Everyone and their dog knows that Nintendo Switch Online would be infinitely more appealing if it offered SNES games as well as NES games. According to a new FCC application (spotted by Link83 on ResetEra), Nintendo’s not only working on bringing SNES games to Switch, it’s also preparing a wireless SNES controller to go with them.
The application in question is FCC ID BKEHAC042, which was filed by Nintendo last Friday, August 9, and listed as a wireless game device. A few things stand out here. Most importantly, the application contains the above image showing the back of the controller, the silhouette of which couldn’t be more SNES.
It would be nice if we could view the controller from other angles, but unfortunately the files containing other images won’t be available until February 6, 2020 under the FCC’s 180-day confidentiality agreement. Interestingly, the application for the Switch NES controller, FCC ID BKEHAC033B, received similar treatment. It was filed in September 2018, but its most revealing information was unavailable to the public until March 2019, after the controllers were released during the 2018 holiday.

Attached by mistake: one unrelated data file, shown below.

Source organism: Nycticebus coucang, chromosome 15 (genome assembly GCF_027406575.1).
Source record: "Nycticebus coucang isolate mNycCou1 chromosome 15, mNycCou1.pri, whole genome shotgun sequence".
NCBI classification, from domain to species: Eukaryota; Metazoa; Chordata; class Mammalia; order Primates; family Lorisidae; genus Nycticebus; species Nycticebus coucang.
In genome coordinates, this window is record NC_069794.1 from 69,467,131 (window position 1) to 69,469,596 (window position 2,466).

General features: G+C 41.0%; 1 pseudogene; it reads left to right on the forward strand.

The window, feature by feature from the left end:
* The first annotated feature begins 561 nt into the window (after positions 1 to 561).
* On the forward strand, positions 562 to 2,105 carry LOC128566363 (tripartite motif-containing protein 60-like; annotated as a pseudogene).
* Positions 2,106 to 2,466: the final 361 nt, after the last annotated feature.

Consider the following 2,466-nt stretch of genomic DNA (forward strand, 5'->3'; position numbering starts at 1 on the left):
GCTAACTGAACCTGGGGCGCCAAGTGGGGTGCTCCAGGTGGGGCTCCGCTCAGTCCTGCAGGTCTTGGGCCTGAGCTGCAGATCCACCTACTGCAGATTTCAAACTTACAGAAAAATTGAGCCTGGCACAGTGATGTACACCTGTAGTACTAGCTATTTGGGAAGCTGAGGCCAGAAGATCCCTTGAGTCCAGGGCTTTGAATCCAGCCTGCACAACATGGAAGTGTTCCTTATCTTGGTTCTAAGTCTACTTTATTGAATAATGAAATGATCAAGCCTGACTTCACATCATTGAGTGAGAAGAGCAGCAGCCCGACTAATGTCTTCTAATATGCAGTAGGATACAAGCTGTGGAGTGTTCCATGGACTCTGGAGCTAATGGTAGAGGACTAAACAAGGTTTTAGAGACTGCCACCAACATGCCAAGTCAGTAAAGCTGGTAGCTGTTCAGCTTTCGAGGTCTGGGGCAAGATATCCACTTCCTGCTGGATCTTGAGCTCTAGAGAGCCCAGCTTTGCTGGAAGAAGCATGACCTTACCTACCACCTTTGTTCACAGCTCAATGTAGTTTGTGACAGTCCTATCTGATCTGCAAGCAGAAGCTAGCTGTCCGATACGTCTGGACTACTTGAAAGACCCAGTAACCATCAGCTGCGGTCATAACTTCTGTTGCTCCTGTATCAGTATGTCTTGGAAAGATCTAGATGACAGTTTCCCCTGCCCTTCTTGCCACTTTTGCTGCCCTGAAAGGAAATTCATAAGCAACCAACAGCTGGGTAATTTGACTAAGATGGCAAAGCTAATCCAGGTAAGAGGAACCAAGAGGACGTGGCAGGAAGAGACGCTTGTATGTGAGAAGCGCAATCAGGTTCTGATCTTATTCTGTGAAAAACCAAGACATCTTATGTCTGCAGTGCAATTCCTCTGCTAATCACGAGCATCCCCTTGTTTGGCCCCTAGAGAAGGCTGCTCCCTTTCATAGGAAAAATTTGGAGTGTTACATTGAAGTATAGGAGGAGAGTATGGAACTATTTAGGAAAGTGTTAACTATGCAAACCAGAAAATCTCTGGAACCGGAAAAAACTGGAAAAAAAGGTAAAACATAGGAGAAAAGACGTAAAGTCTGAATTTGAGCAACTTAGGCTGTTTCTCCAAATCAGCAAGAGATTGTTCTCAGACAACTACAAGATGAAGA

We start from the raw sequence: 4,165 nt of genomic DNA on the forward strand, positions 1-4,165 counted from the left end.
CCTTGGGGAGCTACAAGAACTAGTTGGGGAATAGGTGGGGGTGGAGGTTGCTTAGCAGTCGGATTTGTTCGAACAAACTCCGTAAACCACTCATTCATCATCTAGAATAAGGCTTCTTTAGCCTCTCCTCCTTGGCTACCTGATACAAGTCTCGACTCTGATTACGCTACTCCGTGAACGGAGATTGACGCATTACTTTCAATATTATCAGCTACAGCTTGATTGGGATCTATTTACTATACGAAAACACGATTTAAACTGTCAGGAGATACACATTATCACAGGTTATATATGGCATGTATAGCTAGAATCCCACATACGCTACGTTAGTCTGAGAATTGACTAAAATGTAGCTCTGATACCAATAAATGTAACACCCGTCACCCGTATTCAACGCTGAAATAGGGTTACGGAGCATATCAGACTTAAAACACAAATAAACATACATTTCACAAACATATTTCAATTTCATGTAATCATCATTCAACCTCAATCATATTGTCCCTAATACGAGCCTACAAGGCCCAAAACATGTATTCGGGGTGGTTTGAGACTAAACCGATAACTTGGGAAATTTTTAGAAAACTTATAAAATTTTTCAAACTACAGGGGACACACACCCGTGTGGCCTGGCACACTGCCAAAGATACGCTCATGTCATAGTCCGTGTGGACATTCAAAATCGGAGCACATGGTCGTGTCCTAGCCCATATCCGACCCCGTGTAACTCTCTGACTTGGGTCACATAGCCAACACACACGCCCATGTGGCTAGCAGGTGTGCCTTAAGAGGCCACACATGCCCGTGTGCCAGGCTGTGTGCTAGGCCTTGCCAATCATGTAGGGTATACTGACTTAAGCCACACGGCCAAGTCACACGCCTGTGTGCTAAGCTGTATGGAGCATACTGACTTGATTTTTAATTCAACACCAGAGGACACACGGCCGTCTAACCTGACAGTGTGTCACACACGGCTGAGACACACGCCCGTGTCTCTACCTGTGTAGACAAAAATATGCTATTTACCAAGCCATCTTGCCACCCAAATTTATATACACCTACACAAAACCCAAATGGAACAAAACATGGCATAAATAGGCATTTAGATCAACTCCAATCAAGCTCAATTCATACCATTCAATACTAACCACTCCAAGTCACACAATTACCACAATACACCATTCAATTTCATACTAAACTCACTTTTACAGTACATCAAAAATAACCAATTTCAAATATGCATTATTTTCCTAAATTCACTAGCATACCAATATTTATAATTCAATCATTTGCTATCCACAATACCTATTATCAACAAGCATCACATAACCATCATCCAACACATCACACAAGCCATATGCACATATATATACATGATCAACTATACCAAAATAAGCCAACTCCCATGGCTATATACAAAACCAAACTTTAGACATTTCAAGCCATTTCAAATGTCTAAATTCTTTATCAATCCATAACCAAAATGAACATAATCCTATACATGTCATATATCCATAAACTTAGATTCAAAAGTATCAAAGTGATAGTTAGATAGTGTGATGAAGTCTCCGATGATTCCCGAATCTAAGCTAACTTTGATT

Knowing this, we can reasonably assume that the SNES controller filed this month will be released before its confidentiality lifts in February, which would suggest a holiday 2019 release date. That’s just speculation on my part, but if it holds up, it means the Switch will get an SNES library sometime in the next four or five months.
It’s also worth reiterating that we know for a fact this controller is for Switch. As evidenced from the NES controller application linked above, HAC is Nintendo’s code for Switch hardware and accessories. The Nintendo Switch Pro Controller uses the same product code.
As for which SNES games will come to Switch, the ones included in the SNES Mini seem like solid picks, though it’s also possible Nintendo would avoid or drip-feed those games to avoid devaluing the SNES Mini itself. In any case, Nintendo Switch Online’s SNES library will probably be built up over time through monthly additions, much like the NES library. If we’re lucky, Nintendo will read the writing on the wall and release a few dozen games around launch to give the SNES selection a boost.
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